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Casting changes, including star Wahlberg, give latest 'Transformers' film a fresh start

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HONG KONG - The robots aren't the only part of the latest "Transformers" film that changed. Led by star Mark Wahlberg, a whole new cast was brought in to give a fresh start to the blockbuster franchise.

"Transformers: Age of Extinction" stars Wahlberg as a mechanic who strikes up a friendship with good-guy robot Optimus Prime.

Wahlberg said the idea of joining the franchise came while he and Bay were working on last year's film, "Pain and Gains."

"I've never done a sequel to any of the movies that I've done and this is my first installment in the series. So, still not really a sequel for me. Just thought it was fun to do something different and I really wanted to work with Michael."

The first three films were anchored by Shia LaBeouf, and Wahlberg has previously said he felt pressure about stepping into the shoes of other actors. Still he jumped at the opportunity, and while he's signed to do future installments, "I'm not doing it if Michael doesn't do it. So we'll see what happens."

At the film's worldwide premiere in Hong Kong on Thursday, Bay praised the 43-year-old Wahlberg as a leading man with maturity and gravitas.

As a father of four, Wahlberg saw his scenes with on-screen daughter Nicola Peltz as a sign of things to come and says he's fiercely protective of his own two daughters. "I'm not excited about that part of it," he admitted of their becoming teenagers.

The 19-year-old Peltz said she took Wahlberg's advice to come to the film set extra prepared.

"He told me, 'Before you go to set, know your script, know your lines, know everything about the script.' Because you'll go to set, sometimes Michael will pick a scene not supposed to be filmed in a month. He'll be like, 'Let's just shoot it today' So it's really good to be extra prepared on a Michael Bay film."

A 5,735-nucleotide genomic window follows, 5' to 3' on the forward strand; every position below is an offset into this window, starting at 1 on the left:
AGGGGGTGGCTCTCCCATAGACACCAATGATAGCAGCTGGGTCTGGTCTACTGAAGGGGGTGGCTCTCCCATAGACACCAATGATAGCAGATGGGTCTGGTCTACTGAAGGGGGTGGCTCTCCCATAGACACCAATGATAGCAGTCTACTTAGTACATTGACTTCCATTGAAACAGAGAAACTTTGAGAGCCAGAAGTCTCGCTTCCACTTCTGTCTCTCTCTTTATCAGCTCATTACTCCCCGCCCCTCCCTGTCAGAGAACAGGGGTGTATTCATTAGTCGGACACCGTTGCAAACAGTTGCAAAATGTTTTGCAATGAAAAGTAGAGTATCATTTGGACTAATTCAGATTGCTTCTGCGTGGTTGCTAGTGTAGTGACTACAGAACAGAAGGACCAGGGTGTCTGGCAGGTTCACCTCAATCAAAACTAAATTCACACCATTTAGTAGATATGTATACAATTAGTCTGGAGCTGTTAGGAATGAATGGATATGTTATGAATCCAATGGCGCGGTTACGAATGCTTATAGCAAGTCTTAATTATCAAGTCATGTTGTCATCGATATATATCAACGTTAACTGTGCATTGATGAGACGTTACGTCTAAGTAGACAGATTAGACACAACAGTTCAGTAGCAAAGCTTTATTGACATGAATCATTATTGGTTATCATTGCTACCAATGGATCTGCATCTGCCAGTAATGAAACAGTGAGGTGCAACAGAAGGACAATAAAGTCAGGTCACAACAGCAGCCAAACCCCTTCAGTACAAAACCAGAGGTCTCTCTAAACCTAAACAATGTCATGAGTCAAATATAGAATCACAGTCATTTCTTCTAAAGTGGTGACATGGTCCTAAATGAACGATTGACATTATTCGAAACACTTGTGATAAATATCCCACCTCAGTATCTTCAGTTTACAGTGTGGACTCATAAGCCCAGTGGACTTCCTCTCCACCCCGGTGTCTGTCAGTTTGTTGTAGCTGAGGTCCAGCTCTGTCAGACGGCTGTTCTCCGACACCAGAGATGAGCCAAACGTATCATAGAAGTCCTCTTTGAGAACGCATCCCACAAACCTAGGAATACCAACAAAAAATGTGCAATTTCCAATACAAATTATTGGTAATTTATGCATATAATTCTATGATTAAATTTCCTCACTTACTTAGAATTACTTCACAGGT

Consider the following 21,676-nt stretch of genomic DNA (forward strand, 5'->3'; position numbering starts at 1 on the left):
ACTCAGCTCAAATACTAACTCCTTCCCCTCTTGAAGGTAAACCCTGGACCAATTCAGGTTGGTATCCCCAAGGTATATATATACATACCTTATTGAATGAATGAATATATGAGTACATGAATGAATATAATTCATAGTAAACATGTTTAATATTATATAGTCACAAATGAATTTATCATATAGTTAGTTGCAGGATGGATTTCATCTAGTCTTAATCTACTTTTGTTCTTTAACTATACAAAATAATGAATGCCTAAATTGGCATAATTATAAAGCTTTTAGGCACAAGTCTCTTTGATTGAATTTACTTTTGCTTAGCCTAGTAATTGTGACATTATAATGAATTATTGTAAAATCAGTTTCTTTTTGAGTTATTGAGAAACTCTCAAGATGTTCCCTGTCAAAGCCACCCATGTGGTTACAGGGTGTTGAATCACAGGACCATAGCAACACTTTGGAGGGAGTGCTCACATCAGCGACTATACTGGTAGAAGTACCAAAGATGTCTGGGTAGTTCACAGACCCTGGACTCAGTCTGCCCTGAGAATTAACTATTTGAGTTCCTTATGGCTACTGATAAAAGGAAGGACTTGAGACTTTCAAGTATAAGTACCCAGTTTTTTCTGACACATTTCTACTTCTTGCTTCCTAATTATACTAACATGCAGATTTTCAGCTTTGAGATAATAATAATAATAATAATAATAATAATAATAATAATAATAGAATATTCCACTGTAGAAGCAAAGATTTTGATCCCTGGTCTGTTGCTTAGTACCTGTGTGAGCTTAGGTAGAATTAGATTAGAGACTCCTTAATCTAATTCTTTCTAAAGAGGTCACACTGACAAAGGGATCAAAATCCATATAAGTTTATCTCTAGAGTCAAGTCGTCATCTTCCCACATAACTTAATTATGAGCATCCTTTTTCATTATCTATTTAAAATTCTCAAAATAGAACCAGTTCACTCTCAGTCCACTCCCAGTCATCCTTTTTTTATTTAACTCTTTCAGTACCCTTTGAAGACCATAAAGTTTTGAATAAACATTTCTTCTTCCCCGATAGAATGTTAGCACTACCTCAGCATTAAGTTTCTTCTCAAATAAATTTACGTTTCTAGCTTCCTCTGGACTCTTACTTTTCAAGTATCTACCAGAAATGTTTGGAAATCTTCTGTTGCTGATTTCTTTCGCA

Another new addition, Kelsey Grammer, said he didn't mind playing a villain since he got the chance to work with Bay. "It's like throwing a lot of things up in the air @ one time, and somehow he pulls them back down, and sticks them in his movie. He's got so many ideas all the time. His mind is so quick and rich, and creative. It's kind of like a wild ride just to work with him."

Hong Kong and China plays an important backdrop in the latest installment, another indication of China's growing importance to Hollywood. The franchise's third film, "Transformers: Dark of the Moon," earned $1.1 billion at the global box office, with $165 million from China, its second biggest market after North America.

But it hasn't been smooth. A Beijing property developer had called for the Chinese screenings to be suspended because of a sponsorship dispute, before all parties said Monday they'd smoothed out their differences. The Beijing Pangu Investment Co. Ltd. owns the dragon-shaped Pangu Plaza featured in the film.

Production in Hong Kong also was briefly disturbed by two extortion attempts on the set last year. In one case, a man reportedly tried to throw an air conditioning over Bay's head. One assailant was later sentenced to 30 months in prison.

At a news conference Friday, Bay said he thought the sentence was harsh. "I personally wouldn't want them to be punished. He was on drugs and he probably didn't know what he was doing."

He also said that after the incident, people came up to him and apologized to him on behalf of Hong Kong.

Supporting actor Jack Reynor said despite the incident, the cast and crew had a great time on set. "Our experiences of Hong Kong were all very positive ones."

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